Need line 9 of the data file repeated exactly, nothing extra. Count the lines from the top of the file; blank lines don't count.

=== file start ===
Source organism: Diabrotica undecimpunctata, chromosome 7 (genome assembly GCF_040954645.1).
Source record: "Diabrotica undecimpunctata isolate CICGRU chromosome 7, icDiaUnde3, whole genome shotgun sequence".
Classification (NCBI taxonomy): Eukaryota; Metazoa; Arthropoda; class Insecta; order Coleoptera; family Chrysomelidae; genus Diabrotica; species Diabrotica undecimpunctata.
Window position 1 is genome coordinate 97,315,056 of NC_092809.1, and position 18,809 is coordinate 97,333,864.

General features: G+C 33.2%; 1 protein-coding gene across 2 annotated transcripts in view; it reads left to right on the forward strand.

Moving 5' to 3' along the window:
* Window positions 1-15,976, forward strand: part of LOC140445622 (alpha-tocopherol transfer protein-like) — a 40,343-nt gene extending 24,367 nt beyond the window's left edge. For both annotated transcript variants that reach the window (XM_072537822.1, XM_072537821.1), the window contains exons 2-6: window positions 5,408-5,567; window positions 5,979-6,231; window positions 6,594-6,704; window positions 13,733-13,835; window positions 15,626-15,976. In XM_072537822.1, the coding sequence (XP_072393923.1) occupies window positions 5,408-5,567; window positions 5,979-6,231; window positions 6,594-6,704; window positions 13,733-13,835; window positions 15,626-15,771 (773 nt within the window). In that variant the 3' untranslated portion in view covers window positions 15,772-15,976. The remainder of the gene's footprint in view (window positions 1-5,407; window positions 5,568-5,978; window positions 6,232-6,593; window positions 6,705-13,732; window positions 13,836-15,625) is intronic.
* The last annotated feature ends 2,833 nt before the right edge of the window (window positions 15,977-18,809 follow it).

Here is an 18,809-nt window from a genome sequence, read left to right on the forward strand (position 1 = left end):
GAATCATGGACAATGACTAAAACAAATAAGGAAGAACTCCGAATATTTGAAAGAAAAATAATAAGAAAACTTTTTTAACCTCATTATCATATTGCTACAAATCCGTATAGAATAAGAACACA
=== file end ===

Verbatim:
Here is an 18,809-nt window from a genome sequence, read left to right on the forward strand (position 1 = left end):